In February 2018, thirteen state associations gave written confirmation about their willingness to implement the Lodha Committee reforms except for provision of cooling off, constitution of the Apex Council and distribution of functions, powers and responsibilities between the elected office bearers and the professional appointees. State associations like Maharashtra, Vidarbha and Tripura had already implemented the Lodha reforms by then. In its previous hearing on May 1, 2018, the SC had directed the state associations and the BCCI office-bearers to put forward suggestions, through the amicus curiae, if they had any, on the BCCI draft constitution to be approved by the SC.
- BCCI’s New Constitution
The Supreme Court in August 2018, finally accepted the changes made to the BCCI constitution while doing away with the one-state-one-vote policy recommended by the Lodha committee. The court accepted BCCI’s draft constitution with certain changes in the cooling-off period of board officials.
- Cooling-off period
As per the amendment, the cooling-off period will be effective after two consecutive terms. The principle of the Lodha committee’s cooling-off period recommendation still holds, but after two consecutive three-year terms at the BCCI or state, or a combination of both. That gives an official a six-year run in office. The court also held that if a person is holding a particular post in the BCCI or a state association, he/she need not go through the cooling-off period if the person is applying for a different post in either of the bodies. However, details about the age limit and tenure specifications for office bearers still remain to be seen in the days to come.
- Full Member Status
The Lodha Committee had recommended that associations with no state entity such as the Railways Sports Promotion Board, Services Sports Council Board, Association of Indian Universities, National Cricket Club (Kolkata) and Cricket Club of India, (Mumbai, Maharashtra) cannot have full membership in the BCCI as the same should be given to state entities and those which field teams in domestic tournaments.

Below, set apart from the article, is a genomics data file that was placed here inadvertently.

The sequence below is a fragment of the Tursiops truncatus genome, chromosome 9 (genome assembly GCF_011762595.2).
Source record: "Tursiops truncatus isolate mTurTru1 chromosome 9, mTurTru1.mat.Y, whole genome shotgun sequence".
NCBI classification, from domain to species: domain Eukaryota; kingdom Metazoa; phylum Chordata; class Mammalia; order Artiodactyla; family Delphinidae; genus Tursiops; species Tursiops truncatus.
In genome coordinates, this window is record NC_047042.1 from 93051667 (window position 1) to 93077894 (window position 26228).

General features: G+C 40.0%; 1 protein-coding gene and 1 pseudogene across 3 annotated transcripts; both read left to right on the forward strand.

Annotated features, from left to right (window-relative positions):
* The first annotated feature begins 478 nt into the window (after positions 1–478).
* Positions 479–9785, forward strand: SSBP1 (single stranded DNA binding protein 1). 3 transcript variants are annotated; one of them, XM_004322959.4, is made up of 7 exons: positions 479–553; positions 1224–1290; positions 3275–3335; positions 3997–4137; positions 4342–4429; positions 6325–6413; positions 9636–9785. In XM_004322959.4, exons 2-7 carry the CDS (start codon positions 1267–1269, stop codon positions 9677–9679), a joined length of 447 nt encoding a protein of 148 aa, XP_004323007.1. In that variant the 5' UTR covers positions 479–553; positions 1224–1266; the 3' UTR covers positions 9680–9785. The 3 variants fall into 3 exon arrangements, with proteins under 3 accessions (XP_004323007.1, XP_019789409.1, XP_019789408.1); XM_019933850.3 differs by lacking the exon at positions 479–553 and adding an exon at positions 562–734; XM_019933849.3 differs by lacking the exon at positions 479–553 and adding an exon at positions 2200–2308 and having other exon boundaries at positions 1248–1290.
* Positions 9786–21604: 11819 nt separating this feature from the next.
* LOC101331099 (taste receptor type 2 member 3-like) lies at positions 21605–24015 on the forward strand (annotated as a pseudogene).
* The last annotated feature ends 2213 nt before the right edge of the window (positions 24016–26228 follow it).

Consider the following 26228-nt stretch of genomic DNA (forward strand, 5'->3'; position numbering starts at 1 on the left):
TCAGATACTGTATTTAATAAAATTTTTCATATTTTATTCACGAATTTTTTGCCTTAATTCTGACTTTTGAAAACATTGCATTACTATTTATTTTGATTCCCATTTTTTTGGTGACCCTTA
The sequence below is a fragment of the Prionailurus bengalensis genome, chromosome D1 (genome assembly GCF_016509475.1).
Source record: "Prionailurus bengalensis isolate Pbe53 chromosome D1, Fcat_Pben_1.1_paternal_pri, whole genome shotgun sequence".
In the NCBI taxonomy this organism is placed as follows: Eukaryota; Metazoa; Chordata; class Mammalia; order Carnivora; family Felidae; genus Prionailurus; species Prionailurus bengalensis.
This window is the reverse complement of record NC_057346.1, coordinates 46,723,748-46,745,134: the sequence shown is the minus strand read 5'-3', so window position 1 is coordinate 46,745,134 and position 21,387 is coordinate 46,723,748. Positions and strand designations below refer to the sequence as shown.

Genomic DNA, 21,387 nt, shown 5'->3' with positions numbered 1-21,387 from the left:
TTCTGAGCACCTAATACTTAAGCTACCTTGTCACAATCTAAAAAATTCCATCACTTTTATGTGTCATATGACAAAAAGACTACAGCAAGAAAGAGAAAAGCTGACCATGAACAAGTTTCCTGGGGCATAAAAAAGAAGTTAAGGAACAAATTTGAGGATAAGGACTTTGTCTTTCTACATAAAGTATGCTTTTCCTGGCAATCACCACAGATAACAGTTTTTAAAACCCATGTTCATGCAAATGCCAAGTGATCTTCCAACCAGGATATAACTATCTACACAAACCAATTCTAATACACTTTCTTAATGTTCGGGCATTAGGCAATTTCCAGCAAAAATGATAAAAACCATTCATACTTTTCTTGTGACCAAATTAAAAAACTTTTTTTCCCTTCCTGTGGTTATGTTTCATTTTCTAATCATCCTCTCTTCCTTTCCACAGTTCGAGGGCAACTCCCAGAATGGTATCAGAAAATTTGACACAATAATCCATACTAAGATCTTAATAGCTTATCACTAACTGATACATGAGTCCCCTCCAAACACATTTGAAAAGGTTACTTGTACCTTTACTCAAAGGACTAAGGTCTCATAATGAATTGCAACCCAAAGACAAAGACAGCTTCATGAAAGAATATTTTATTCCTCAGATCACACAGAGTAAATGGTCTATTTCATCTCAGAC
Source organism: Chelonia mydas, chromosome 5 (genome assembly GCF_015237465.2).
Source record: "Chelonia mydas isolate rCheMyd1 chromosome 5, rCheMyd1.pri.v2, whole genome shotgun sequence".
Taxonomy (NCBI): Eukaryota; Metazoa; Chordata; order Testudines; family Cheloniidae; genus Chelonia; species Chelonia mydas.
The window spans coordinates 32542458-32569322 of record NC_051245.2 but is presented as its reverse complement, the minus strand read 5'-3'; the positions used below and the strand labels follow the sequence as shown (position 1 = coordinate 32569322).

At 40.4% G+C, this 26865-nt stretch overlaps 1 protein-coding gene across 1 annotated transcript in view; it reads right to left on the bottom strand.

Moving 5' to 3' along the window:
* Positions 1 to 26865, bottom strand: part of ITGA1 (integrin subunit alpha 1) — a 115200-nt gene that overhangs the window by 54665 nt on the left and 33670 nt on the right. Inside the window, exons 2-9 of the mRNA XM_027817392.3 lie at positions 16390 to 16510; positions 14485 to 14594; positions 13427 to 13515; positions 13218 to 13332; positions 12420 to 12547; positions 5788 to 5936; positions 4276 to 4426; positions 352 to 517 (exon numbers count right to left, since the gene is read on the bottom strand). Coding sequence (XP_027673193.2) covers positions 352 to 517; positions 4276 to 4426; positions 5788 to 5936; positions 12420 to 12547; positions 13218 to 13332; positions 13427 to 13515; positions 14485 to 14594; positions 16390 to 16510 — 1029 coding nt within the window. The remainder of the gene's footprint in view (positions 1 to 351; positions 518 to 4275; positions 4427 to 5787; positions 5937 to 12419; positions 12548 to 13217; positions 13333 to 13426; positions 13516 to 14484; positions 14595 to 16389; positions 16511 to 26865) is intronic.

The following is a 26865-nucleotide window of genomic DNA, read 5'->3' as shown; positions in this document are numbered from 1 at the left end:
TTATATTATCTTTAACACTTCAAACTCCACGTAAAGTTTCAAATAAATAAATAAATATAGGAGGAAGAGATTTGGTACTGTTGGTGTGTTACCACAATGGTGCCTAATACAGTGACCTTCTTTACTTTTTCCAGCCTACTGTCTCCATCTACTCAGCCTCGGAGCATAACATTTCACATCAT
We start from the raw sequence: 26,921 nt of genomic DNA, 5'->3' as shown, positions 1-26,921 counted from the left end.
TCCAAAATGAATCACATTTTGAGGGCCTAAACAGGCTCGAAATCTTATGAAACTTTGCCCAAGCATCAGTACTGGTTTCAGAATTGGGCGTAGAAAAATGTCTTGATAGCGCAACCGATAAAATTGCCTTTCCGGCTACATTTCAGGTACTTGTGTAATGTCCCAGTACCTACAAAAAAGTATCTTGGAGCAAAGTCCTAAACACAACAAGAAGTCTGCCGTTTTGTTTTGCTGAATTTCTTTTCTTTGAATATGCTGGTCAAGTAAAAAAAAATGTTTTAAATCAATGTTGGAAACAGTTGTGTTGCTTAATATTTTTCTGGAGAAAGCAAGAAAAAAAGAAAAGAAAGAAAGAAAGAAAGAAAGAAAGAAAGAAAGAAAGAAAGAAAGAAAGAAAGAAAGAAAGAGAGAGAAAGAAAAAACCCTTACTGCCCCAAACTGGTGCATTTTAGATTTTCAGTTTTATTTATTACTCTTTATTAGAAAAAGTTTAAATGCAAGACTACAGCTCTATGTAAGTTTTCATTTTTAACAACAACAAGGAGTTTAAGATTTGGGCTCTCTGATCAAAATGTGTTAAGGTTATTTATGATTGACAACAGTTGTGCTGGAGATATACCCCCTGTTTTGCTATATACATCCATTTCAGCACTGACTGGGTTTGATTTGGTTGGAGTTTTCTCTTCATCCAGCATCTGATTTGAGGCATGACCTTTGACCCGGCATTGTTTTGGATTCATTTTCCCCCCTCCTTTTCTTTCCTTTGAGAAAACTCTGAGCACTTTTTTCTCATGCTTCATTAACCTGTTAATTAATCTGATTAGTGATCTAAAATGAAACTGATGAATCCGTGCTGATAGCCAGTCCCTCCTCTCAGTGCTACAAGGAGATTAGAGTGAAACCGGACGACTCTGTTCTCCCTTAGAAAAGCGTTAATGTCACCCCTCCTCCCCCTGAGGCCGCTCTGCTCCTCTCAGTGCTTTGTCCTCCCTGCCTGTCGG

However, the Court granted full membership to Services, Railways and the Association of Indian Universities stating that these associations have been there for more than eight decades and had made continuous significant contributions to Indian cricket. As an effect, these associations will continue to be full members of the BCCI with the power to vote.
- One State One Vote Policy
The Lodha committee had recommended that a state will be given one vote irrespective of the number of associations within the state with the provision of rotational voting by one association every year. Instead, the court restored full membership of three associations in Gujarat and Maharashtra each while not being in consonance with the principle of territoriality devised to deal with the issue of membership. The cricket associations are the Maharashtra, Mumbai and Vidarbha cricket associations and the Gujarat, Baroda and Saurashtra cricket associations. However, the apex court rejected full member status of Cricket Club of India and National Cricket Club situated in Mumbai and Kolkata respectively.
- Selection Committee
The Lodha committee had recommended that the national selection committee should be trimmed from five to three members. The SC accepted the constitution’s expansion of the same to five members stating that given the vast territory of the nation, the extent of cricket being played both at the national and international level, there is a need for selectors to travel extensively to spot talent is a plea strong enough to consider the committee to consist of five members.
- Players’ Association
Among other important changes, the new constitution also makes a provision for a Players’ Association, to be funded by the BCCI, to make provisions for players’ families to accompany them for periods on longer tours in particular, and offering “appropriate remuneration of international standard” to international players.
- Registration of New BCCI Constitution
As per the SC order on August 9 2018, the BCCI was directed to register its amended constitution. Since BCCI is registered as a society under the Tamil Nadu Societies Registration Act, 1976, the new constitution was registered by the Tamil Nadu Registrar of Societies. The time limit given to BCCI to register the same was four weeks from the previous order. In addition, the SC also directed that each of the members of the BCCI should amend their constitution in consonance with the BCCI constitution within 30 days from registration of the latter. The members have to submit compliance certificate to the CoA, which shall in turn file a status report before this Court with reference to the compliance undertaken by each of the members.